There is no doubt that this is the foundation of sourcing and it’s what most people think of when they think of someone that works in a sourcing capacity. The key to this of course is the ability to utilize a variety of means to find data from a variety of sources. In order to be a true search expert, you cannot rely on any one tool or technique. You need to be well-versed in many. Curiosity, continuous education, and the willingness to explore new things are paramount. Many of us are familiar with some of the big name tools out there and how effective they can be. It’s important that these tools are mastered, but it’s also important that someone is not restricted to just those tools and have the ability to be creative in their pursuit of top-notch talent. The path to being a good sourcer does not stop there however. It’s a multi-faceted job that requires other skills as well.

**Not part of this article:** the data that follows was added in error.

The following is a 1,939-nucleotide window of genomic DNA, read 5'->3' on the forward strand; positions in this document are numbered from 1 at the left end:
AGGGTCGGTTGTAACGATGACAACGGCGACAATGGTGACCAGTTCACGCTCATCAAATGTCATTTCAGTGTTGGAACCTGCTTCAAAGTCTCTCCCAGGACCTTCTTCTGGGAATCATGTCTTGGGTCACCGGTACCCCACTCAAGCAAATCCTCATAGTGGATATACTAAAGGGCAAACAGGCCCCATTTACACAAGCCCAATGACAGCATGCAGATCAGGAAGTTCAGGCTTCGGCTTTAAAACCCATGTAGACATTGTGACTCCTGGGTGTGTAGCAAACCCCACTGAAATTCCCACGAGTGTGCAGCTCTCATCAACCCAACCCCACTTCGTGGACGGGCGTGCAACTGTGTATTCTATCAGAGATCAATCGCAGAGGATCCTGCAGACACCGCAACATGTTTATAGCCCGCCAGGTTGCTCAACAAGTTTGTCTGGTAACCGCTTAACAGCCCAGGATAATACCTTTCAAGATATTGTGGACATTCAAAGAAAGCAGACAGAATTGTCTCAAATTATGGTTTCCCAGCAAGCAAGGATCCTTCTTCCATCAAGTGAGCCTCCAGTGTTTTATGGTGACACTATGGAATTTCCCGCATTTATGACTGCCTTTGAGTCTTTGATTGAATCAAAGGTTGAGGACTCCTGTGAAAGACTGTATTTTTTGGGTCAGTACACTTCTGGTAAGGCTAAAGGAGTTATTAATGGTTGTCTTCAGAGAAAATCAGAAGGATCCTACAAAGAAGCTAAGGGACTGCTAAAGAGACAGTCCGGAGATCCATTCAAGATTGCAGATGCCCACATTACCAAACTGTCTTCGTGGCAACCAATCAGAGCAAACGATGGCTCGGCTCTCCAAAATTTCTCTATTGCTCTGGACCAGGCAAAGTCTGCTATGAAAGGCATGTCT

There is a phenomenon that I witness every now and again that always fascinates me. There is a type of person that I run into at various conferences. I call these people “SIS” and it stands for “Socially Inept Sourcer”. If you have been to a major TA conference, you probably know the people that I’m talking about. Your typical SIS is very adept at putting together giant Boolean strings, hacking the internet, and extracting information from the deep web. If you need someone to locate the lone left-handed bus driver in Berlin, this is your person. It gets interesting when you ask this person “so know that you’ve found them, what’s next?” It’s at this point that your typical SIS will give you a blank stare and start to break out in a sweat. The reality is that finding the candidate is just the beginning of the adventure. The modern sourcer needs to be an effective communicator and an astute evaluator of talent. It’s one thing to find top-notch talent, but you must also engage and attract that talent. To do this, it’s important to understand the unique value propositions associated with the company that you’re representing and then have the ability to convey that vision with a certain enthusiasm and detail. As the skills gap increases and candidates have more choices, this particular talent becomes more and more valuable. A sourcer with effective communication skills can separate your organization from the pack.